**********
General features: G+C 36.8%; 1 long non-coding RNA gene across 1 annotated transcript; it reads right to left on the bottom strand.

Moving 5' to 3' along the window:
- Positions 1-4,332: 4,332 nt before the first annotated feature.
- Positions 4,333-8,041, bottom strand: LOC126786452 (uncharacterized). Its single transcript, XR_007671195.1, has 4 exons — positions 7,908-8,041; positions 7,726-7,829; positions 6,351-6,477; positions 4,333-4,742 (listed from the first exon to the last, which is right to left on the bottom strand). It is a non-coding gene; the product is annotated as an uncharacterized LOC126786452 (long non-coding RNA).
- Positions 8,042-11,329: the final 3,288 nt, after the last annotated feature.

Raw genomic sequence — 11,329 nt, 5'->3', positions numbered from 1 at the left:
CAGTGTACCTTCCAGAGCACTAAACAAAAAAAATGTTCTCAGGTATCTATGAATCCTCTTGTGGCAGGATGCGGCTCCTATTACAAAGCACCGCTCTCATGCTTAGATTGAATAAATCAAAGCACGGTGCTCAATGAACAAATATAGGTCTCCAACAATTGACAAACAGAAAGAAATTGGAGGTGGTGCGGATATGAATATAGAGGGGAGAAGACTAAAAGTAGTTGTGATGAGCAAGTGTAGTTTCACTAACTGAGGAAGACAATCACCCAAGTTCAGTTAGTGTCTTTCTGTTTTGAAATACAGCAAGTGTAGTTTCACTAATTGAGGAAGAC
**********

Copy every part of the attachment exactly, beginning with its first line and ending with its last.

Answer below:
General features: G+C 36.8%; 1 long non-coding RNA gene across 1 annotated transcript; it reads right to left on the bottom strand.

Moving 5' to 3' along the window:
- Positions 1-4,332: 4,332 nt before the first annotated feature.
- Positions 4,333-8,041, bottom strand: LOC126786452 (uncharacterized). Its single transcript, XR_007671195.1, has 4 exons — positions 7,908-8,041; positions 7,726-7,829; positions 6,351-6,477; positions 4,333-4,742 (listed from the first exon to the last, which is right to left on the bottom strand). It is a non-coding gene; the product is annotated as an uncharacterized LOC126786452 (long non-coding RNA).
- Positions 8,042-11,329: the final 3,288 nt, after the last annotated feature.

Raw genomic sequence — 11,329 nt, 5'->3', positions numbered from 1 at the left:
CAGTGTACCTTCCAGAGCACTAAACAAAAAAAATGTTCTCAGGTATCTATGAATCCTCTTGTGGCAGGATGCGGCTCCTATTACAAAGCACCGCTCTCATGCTTAGATTGAATAAATCAAAGCACGGTGCTCAATGAACAAATATAGGTCTCCAACAATTGACAAACAGAAAGAAATTGGAGGTGGTGCGGATATGAATATAGAGGGGAGAAGACTAAAAGTAGTTGTGATGAGCAAGTGTAGTTTCACTAACTGAGGAAGACAATCACCCAAGTTCAGTTAGTGTCTTTCTGTTTTGAAATACAGCAAGTGTAGTTTCACTAATTGAGGAAGAC